Gary Horton | Vote for Healthy Respect and for Real Hope

Gary Horton
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Back when our family was still young, there was an honest-to-goodness record store over on Lyons Avenue. In this mecca of music, one could buy vinyl records, cassette tapes, and just coming out were those shiny CDs in the brittle clear plastic cases. 

Lots of tempting music treats, all lined up to catch one’s eye, right out where you could “touch ’em.” 

Our whole family shared enthusiasm for the B-52’s, REM, Talking Heads, DEVO, and so much more of the wonderfully fun music of the time. One of our kids was really into music and had developed an admirable collection of cassette tapes. 

And one day, that kid crossed the line from music aficionado to music shoplifter. 

Coming home from work, I noticed some new tunes wafting out of said kid’s bedroom. 

On an upstairs visit it was subsequently discovered that the new music was resonating from a cassette tape that was lifted, not purchased, from the very record store that had become a music-temple. Our kid had shoplifted the tape. 

This didn’t fly well with the parents. This behavior was out of character and required quick intervention to ensure this was the first and last time shoplifting was going to happen in our home. 

The next day, Carrie took said kid to the record store where kid met the store manager and handed over the tape. 

This didn’t go down as a “you’re a nice kid, don’t do it again please” sort of thing. Rather, the manager took our kid into the back room, photographed kid, and stuck the photo of the kid on the wall of the store behind the counter, next to photos of other shoplifters and bad check-passers. 

Kid was told in no uncertain terms he would never be welcome in his favorite store again, and if he did again enter, he would be detained until the cops came to pick him up. 

This Newhall temple of 1980s music took crime very seriously and our kid got the message. 

Humiliated by the experience and disappointed in his own behavior, kid never shoplifted again and continued the brighter side life to an exceptional high school and college career. 

The point is, “there were consequences” for bad behavior. There was an immediate “comeuppance” for shoplifting – sufficiently severe that any desire for making off with cassette tapes was swamped with the revulsion of guilt and fear. 

Consequences are necessary.  

Rules with consequences are the guardrails of proper and civil behavior in our society. From petty theft by young kids, or smash-and-grabs by gangs, to rich dudes criminally bending tax rules – laws and consequences should operate as an electric fence against criminal behavior, repulsing us away. 

It’s great when we all want to do the right things for the right reasons all the time. But that’s not quite human nature, as exhibited by my otherwise good-willed kid. Rules and consequence, “law and order,” must be part of our social construct. Consequences are the enforcement clauses of the civil contract we have as Americans living together.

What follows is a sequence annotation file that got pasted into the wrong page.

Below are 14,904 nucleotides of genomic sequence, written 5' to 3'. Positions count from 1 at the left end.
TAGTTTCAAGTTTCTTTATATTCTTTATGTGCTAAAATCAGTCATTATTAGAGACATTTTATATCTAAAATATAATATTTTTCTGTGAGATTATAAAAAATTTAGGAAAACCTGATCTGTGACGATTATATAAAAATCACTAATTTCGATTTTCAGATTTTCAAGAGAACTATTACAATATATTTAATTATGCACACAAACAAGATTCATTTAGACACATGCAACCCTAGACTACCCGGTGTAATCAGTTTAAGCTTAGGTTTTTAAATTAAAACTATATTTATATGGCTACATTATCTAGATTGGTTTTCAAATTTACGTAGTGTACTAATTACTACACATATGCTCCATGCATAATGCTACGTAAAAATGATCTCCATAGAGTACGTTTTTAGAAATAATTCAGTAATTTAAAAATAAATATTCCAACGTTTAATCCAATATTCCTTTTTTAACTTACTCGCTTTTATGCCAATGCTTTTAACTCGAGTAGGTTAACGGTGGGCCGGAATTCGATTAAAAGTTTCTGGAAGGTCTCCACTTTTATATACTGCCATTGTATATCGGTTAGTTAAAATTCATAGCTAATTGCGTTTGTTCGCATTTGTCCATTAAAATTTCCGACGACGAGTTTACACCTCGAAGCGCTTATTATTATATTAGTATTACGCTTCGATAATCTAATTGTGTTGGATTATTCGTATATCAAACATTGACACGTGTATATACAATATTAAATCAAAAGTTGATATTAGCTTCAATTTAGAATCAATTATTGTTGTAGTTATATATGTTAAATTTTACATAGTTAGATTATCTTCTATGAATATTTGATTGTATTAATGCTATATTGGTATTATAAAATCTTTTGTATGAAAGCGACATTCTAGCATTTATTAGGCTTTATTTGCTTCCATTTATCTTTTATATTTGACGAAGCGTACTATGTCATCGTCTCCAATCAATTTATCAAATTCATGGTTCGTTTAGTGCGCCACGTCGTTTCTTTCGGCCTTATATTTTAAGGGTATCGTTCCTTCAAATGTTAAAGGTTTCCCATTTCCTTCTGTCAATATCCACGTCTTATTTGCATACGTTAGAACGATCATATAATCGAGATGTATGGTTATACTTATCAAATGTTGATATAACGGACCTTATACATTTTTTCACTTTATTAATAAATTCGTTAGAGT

We send the wrong messages when we pull consequences away. Giving a wink and nod to bad and criminal behaviors only invites more of the same. 

Imagine what would happen if we separated the “burn your hand” from the “playing with fire.” In short order we’d have kids disfigured and way too many homes in ashes. 

Consequences for our actions are what serve to teach us to behave safely, orderly and appropriately in our society. 

We hope that consequences for crime are administered fairly and justly. 

America has a history of racial injustice, often perpetrated by the law itself. Right here in L.A., we still have intimidating “sheriff gangs” – our very own “enforcers” sporting gang-allegiance scalp tattoos, covered up with crew-cut hair! 

In our desire for order, we must accept that our judicial past has been biased and aspects remain flawed yet today. We must fix these injustices. 

So, we’ve attempted sentencing reform and revised policies seeking to correct institutional errors built into our systems. 

Yet at the same time, to remove consequences from bad behavior encourages more crime. What lessons would have been learned had the record store owner simply allowed the theft? It’s “just a cassette,” right? No big deal … 

Except that “no big deal” would have been exactly the wrong message at an inflection point. That’s what we’ve done with lax or zero sentences for many misdemeanors and light felonies. 

Smash-and-grabs must seem like a walk in the park when store employees are taught not to intervene, and sentencing is a wrist slap.  

Bleeding hearts might shrug and say crime is a cost we jointly bear for an inequitable society. But a far better response than accepting criminality as normal would be to raise education and health outcomes in impacted areas, even as consequences are plainly made known and regularly enforced. 

Want to cure crime? Start with consequences for bad actions. 

But lasting solutions also require hope for a better life. Equal, enriched, high-quality education brings the hope and potential to motivate people to do the right things. And the healthy respect of real consequences should reenforce the lessons learned. 

Real hope through quality education. Public order through healthy respect for law and consequences. 

There’s an election up for our embattled district attorney. You can vote for consequences.

Gary Horton’s “Full Speed to Port!” has appeared in The Signal since 2006. The opinions expressed in his column do not necessarily reflect the opinions of The Signal or its editorial board.

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